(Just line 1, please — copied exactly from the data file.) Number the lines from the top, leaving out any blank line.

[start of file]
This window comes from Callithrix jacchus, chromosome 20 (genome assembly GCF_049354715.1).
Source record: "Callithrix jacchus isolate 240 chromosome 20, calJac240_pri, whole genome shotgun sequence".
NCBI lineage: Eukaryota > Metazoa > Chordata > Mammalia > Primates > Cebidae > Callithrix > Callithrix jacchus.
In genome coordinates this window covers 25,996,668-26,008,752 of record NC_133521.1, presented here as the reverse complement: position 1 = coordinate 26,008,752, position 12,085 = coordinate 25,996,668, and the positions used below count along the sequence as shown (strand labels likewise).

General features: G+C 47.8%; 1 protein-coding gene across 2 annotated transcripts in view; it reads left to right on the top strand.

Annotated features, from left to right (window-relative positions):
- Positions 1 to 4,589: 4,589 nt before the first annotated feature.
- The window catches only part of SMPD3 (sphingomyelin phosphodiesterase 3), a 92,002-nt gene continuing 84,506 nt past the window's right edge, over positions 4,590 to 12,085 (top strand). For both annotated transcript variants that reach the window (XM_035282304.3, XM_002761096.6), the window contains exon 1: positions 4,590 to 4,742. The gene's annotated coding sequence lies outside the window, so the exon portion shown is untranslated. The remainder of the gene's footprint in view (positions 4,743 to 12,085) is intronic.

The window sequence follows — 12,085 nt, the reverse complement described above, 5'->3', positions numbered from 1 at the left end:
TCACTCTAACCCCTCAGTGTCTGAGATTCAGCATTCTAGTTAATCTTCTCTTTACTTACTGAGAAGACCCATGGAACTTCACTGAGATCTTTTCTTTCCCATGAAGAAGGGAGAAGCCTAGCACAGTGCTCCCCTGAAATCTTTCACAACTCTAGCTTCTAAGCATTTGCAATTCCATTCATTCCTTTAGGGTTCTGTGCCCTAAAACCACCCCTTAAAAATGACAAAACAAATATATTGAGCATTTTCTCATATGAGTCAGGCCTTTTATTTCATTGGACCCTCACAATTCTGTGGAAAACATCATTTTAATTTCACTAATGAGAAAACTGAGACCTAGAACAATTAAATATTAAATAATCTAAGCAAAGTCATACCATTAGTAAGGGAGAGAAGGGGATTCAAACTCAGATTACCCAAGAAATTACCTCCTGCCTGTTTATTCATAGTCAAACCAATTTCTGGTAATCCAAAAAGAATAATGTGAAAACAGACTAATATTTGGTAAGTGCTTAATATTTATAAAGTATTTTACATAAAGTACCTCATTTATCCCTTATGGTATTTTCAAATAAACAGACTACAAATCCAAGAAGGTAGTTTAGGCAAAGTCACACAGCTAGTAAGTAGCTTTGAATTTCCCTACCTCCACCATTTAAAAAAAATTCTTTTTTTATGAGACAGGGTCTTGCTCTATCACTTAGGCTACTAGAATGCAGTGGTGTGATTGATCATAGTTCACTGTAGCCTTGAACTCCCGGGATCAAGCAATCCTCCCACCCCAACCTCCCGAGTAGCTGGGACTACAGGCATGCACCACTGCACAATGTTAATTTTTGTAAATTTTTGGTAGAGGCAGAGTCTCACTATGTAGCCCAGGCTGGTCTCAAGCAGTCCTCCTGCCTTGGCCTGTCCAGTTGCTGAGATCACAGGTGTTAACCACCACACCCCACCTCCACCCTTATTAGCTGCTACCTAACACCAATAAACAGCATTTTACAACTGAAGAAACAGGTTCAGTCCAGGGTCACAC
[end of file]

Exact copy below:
This window comes from Callithrix jacchus, chromosome 20 (genome assembly GCF_049354715.1).